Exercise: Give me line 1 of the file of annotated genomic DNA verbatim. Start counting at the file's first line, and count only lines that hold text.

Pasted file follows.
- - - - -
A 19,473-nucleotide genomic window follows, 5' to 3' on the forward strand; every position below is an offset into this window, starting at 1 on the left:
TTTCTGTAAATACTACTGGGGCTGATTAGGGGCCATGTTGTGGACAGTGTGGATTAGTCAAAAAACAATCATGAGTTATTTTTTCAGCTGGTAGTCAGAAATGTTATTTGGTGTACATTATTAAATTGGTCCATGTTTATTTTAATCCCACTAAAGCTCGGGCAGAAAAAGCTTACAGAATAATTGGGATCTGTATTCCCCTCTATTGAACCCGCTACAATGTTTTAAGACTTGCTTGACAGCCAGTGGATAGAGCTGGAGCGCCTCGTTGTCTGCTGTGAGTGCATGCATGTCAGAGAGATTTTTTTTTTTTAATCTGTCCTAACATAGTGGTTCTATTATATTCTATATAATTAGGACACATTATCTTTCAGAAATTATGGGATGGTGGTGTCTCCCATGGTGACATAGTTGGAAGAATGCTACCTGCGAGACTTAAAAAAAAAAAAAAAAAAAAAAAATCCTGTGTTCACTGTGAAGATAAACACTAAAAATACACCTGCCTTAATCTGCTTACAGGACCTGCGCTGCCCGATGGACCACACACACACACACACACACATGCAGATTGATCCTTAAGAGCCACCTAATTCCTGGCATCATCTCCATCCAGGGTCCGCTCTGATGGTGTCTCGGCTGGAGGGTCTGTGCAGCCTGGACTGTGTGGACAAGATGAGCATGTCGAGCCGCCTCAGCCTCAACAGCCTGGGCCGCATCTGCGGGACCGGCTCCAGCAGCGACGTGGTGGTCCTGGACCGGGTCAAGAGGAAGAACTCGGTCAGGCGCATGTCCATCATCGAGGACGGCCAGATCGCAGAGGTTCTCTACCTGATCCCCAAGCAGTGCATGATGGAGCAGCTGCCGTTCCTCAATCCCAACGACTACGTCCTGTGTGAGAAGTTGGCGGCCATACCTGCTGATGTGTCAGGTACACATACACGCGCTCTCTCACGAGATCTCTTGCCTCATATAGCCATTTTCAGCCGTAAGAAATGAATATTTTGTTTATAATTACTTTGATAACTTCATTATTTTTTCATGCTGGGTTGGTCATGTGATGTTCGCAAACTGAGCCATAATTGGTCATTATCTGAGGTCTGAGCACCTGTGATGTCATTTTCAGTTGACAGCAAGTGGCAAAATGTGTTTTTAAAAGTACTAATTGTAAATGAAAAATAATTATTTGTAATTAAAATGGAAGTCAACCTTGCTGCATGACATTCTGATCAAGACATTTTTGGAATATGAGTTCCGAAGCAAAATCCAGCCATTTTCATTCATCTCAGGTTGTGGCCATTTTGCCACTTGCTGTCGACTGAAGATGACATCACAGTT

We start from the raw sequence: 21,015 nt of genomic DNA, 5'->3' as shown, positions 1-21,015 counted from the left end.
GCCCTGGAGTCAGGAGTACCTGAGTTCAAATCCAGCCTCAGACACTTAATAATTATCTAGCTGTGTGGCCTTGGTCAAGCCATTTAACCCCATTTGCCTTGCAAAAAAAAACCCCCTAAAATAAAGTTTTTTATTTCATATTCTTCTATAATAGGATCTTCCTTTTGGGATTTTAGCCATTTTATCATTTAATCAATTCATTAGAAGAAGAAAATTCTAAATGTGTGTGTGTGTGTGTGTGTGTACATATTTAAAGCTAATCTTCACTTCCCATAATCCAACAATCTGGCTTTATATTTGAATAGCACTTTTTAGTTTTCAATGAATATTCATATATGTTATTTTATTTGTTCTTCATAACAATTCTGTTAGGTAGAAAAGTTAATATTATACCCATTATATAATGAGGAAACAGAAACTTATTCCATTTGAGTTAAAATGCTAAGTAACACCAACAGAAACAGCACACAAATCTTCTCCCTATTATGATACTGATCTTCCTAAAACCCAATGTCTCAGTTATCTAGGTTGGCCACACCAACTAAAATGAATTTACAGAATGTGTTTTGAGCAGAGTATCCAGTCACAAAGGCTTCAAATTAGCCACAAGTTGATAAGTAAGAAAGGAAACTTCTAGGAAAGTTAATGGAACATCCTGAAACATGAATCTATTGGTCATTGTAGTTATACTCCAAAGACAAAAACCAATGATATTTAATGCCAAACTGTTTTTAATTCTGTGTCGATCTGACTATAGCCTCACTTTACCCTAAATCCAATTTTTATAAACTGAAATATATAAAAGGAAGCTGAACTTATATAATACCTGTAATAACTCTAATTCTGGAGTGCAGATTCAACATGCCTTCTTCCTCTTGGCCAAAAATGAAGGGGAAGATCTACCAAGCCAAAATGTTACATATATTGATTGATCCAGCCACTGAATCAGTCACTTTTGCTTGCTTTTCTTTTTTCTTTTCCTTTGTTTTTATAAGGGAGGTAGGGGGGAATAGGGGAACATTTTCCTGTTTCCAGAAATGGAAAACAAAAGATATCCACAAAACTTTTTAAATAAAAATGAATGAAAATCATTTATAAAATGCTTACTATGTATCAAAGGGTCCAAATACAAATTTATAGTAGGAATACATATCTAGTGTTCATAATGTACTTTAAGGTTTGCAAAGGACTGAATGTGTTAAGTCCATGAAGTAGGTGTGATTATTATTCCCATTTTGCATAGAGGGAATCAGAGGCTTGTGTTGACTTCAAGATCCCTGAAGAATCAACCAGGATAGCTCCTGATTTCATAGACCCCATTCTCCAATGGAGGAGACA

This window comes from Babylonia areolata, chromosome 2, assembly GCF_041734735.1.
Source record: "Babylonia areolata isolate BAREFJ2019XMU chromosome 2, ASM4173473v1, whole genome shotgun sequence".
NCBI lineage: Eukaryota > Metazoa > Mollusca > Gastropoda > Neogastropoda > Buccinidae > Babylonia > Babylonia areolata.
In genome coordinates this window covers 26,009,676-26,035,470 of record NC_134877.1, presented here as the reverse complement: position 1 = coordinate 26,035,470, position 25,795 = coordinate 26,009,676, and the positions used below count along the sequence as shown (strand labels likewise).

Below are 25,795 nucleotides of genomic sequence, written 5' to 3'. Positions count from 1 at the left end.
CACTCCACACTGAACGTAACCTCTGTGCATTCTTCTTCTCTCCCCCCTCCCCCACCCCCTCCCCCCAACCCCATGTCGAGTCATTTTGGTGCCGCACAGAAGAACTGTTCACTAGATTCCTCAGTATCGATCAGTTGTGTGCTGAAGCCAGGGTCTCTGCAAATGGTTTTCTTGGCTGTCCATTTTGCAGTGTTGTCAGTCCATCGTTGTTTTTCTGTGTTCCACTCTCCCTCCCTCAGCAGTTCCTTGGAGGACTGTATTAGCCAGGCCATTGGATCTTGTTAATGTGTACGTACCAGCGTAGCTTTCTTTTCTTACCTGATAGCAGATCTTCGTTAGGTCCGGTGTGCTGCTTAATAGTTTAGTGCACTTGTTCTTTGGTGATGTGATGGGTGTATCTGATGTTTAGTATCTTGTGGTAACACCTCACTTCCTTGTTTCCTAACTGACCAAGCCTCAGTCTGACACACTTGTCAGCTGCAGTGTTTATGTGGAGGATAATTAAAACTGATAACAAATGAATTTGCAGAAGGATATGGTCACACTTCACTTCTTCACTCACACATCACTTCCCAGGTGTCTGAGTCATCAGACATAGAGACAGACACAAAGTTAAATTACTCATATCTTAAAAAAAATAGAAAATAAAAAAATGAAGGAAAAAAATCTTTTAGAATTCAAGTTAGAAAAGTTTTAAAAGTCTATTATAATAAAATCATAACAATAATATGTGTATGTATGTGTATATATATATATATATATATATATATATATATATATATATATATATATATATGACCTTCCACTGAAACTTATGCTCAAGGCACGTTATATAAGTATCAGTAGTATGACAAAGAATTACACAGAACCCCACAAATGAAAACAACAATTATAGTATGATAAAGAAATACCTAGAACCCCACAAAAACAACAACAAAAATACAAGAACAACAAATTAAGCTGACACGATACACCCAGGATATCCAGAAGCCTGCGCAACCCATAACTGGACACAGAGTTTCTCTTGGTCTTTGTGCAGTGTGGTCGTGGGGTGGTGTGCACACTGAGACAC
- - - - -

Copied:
A 19,473-nucleotide genomic window follows, 5' to 3' on the forward strand; every position below is an offset into this window, starting at 1 on the left: